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Written by Andy Argenio
Connecticut, Maine, Massachusetts, New Hampshire, Rhode Island, Vermont
AMA News
As seen in the July 2019 issue of Model Aviation.


Ron Carey, from the Southern New Hampshire Flying Eagles (SNHFE), submitted the following story. It is a wonderful example of how teaching others to fly can be as rewarding for the instructor and club as it is for a new member—especially when seeing how their efforts made a positive influence on someone who is disabled.

I met Dave Bell and his wife, Cindy, at the club’s flying site in June 2015. They had a new-in-the-box Apprentice RC airplane with them. Dave was 55 years old, in a wheelchair, and with poor dexterity in his right hand. His throat was paralyzed, making it difficult for others to understand him. He was able to communicate further with a tablet.

I asked Dave if he wanted to fly his airplane and he excitedly responded with a sound that we soon learned to recognize as "Oh yeah!" With that kind of enthusiasm, we all wanted to help him.

Dave didn’t have the physical dexterity to put his airplane together, so some of the club members and I built the model and programmed the radio along with a buddy box. Dave had only one battery, but club members provided spares, which allowed him to try flying on the buddy box until he was tired.

It became clear that he wasn’t going to be able to control both sticks to fully navigate the airplane but he had a great time with what he was able to do with the controls. Everyone that day went home with huge smiles and a lot of pride.

Later on, in discussions on ways to help Dave, club members suggested that possibly a mode 1 radio setup might be easier for him to control the airplane. While I was away on vacation, Dave went to another club equipped with a mode 1 radio. Unfortunately, while on a buddy box, the airplane crashed and was totaled.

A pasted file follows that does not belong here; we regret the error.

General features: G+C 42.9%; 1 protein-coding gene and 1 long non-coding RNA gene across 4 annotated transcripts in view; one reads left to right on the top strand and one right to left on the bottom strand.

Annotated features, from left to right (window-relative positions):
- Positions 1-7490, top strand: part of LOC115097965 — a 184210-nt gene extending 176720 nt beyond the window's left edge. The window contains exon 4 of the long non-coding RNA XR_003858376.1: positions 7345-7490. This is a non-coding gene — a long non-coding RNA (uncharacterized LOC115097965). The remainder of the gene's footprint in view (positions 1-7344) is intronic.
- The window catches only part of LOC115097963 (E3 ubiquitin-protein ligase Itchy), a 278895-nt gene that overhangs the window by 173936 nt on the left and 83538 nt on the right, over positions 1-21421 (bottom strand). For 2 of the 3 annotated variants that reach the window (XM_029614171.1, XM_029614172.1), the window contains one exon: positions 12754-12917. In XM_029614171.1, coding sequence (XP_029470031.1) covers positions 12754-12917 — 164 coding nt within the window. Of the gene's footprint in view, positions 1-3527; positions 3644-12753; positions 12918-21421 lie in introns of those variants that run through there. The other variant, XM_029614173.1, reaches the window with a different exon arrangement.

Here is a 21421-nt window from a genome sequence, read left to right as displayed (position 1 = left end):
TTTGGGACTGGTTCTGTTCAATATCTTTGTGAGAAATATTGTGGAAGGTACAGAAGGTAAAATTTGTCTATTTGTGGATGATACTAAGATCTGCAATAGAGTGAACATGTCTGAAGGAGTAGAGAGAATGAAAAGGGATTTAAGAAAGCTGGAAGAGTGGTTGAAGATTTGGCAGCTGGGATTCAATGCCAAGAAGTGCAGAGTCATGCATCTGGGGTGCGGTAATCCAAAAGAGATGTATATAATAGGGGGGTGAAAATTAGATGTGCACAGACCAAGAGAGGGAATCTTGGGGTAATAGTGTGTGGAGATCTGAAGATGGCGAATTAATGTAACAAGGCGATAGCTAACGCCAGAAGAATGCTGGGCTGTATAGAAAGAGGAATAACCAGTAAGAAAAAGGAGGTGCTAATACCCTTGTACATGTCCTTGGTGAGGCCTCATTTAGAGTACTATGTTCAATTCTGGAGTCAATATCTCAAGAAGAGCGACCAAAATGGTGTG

Dave returned to SNHFE with another Apprentice and again the club members built it. It was decided that a mode 3 setup might be best because the primary flight controls of aileron and elevator would be on the left stick, allowing him to navigate the airplane with his good hand. With this setup, he was also able to practice at home on a simulator and soon he could control the flight path of his model airplane at the club’s flying site.

Eventually Dave had his DX9 radio modified to include a foot pedal for throttle control and a knob mounted on the top of the left stick that could be turned for controlling the airplane’s rudder. Despite his disability, Dave could now finally control all of the channels needed to fully navigate an RC airplane.

Dave and I flew and built a friendship over the months that followed. It was great to see his confidence and excitement grow as his skills improved. He and I started to practice takeoffs and landings. In late 2016, Dave’s health turned for the worse and he passed away on February 3, 2017.

ron carey standing was flight training dave bell
Ron Carey (standing) was flight training Dave Bell on the buddy box during the SNHFE annual Float Fly at Greenfield State Park.

Working with Dave was one the most rewarding things I have had the honor and privilege of doing. I know it was a source of pleasure and excitement for Dave. It is amazing to see how challenges can be overcome by a community of AMA people who share a passion.

Rest in peace, Dave. I think of you often. Dave’s wife donated all of his gear to SNHFE and the club now wishes to donate it to someone with a disability who would require a radio for onehand control. Please send a request to president@snhflyingeagles.org.

Thanks Ron, for this inspiring story of your efforts and the SNHFE to help someone with a disability enjoy the sport of aeromodeling.

dave flew using this buddy box during the snhfe annual float fly
Dave flew using this buddy box during the SNHFE annual Float Fly.

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